The summer is typically a time when news slows down to a snail’s pace. People (including reporters) split for the beach and opt for the latest Pat Conroy novel rather than a daily read of the newspaper.
But from the standpoint of Manhattan residential real estate, the summer of 2007 was one of the most newsworthy on record.
Let us recap.
The first big news of the season came in May when The Observer learned that a condo at the newly refurbished Plaza Hotel had gone to contract for over $50 million, making it the biggest apartment sale ever in New York City.
A few months later, this deal became reality.
On July 13, deeds filed in city records announced that six apartments on the seventh floor of the Central Park palace had been sold to one lucky buyer. The contract, signed in March 2006, came out to $51,539,180.
To put this buy in perspective, according to city records, the only Manhattan home sale that can hold a candle to this transaction is last year’s Harkness Mansion deal. The billionaire J. Christopher Flowers paid $53 million for that storied townhouse at 4 East 75th Street.
Just a few days earlier, The Observer got wind of an almost identically enormous deal: Seagram heir Edgar Bronfman Jr.’s 31-foot-wide townhouse at 15 East 64th Street was under contract for around $51 million. This news came almost five years after the property was briefly put on the market for $40 million, and 13 years after Mr. Bronfman paid just $4.375 million for the house.
In early August, sources told The Observer that the buyer of Mr. Bronfman’s former digs was Russian-born tycoon Len Blavatnik. Mr. Blavatnik joined the exclusive company of Mr. Flowers as one of just two people ever to pay over $50 million for a New York townhouse.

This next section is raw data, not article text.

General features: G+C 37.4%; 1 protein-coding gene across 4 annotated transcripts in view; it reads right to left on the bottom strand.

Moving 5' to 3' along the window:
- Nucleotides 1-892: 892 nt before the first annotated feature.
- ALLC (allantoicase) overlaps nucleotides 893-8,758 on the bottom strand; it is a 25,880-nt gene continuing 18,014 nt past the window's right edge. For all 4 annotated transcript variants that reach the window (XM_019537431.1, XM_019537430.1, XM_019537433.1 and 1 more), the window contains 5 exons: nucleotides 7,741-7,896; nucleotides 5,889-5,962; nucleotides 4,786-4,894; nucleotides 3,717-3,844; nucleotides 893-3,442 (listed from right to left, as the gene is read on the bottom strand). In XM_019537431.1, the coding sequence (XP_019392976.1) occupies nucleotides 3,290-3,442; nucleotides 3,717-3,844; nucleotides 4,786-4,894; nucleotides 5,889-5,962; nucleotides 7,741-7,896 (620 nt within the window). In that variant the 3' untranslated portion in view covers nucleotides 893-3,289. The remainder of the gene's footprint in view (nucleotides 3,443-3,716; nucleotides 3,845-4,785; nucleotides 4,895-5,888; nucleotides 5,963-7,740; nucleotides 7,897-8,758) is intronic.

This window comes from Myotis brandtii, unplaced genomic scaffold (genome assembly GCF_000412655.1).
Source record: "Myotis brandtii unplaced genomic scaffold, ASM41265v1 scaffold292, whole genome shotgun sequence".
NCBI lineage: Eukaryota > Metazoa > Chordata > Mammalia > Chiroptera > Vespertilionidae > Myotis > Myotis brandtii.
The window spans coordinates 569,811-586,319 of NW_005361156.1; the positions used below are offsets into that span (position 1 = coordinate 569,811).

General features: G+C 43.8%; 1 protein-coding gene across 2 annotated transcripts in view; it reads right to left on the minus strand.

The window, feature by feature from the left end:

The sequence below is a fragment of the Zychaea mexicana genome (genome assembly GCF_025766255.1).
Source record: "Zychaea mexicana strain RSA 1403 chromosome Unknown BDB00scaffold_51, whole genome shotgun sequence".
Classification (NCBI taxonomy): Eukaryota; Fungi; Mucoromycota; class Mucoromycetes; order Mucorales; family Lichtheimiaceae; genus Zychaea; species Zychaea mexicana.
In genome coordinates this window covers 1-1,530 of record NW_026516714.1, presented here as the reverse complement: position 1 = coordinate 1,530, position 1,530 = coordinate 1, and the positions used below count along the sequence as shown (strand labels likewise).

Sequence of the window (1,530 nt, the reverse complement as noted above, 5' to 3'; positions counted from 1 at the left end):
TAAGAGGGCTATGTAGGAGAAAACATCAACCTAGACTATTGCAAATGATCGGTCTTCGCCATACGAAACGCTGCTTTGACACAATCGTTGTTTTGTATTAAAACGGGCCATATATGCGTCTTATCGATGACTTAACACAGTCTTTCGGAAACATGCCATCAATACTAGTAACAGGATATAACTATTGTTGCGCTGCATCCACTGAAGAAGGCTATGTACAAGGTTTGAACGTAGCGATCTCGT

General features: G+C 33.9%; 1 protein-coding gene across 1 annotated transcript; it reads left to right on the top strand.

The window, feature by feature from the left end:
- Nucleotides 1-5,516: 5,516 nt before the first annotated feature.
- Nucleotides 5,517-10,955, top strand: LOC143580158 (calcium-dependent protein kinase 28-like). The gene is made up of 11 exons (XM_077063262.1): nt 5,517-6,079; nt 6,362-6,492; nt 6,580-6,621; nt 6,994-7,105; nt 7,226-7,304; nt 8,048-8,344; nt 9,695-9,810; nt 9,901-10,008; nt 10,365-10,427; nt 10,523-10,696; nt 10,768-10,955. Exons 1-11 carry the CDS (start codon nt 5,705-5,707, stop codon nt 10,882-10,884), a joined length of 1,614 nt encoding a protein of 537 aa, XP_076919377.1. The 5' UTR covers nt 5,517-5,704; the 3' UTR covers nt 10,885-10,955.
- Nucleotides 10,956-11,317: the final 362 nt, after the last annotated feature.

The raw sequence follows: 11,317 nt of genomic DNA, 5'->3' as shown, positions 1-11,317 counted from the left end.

In the midst of all this, Mr. Bronfman’s brother, Matthew, made some moves of his own. On July 26, Mr. Bronfman closed on his 25-room townhouse at 7 East 67th Street to financier Charles Murphy for $33 million. The sale set a record for a New York home smaller than 26 feet wide. And following in the footsteps of his brother, Mr. Bronfman made a healthy profit on the sale: He paid just $3 million for the house in 1994.
Rounding out the summer of eye-popping deals was our city’s leader, Michael Bloomberg.
Earlier this week, The Observer reported that Mayor Bloomberg acquired the 10,821-square-foot mansion at 1014 Madison Avemue for around $40 million. The property wasn’t officially on the market, it was in too good a location for the Mayor to apparently pass up.
In September 2006, he paid $45 million for 25 East 78th Street which just so happens to sit right next-door to his most recent purchase. The earlier buy will eventually house the Mayor’s charitable foundation. No word yet if 1014 Madison will serve a similar purpose.
Whether these numbers fill you with admiration or make you just a tad envious, know this: Even bigger deals are still to come.
As The Observer noted two weeks ago, Roger Barnett, CEO of natural products company Shaklee, and his wife Sloan, daughter of billionaire George Lindemann, have quietly been asking $62 million for their neo-Georgian townhouse at 16 East 69th Street.
It's going to be that kind of fall.
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